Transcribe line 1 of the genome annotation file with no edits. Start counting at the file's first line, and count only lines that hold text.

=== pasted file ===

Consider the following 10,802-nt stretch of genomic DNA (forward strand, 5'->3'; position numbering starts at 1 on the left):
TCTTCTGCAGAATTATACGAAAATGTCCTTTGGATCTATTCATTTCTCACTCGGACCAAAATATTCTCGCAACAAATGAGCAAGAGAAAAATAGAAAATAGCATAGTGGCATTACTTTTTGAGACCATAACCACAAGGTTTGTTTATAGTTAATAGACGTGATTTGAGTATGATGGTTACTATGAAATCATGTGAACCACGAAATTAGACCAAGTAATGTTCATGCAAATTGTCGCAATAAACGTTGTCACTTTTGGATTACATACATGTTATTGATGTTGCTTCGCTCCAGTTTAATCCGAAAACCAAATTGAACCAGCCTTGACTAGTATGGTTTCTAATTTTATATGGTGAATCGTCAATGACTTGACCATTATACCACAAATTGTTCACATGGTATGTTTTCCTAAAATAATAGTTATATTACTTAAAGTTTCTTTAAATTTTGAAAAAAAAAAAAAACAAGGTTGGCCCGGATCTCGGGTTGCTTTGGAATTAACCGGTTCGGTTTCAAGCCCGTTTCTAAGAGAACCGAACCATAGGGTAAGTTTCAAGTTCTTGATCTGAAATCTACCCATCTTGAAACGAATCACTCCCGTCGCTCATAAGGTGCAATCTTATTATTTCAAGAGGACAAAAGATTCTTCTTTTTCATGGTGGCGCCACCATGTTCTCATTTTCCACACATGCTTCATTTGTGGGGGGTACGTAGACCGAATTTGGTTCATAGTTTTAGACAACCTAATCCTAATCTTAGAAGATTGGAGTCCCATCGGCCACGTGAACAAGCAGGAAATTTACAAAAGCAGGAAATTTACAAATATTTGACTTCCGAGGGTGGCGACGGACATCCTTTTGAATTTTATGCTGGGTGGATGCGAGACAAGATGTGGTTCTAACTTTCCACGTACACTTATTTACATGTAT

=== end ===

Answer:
Consider the following 10,802-nt stretch of genomic DNA (forward strand, 5'->3'; position numbering starts at 1 on the left):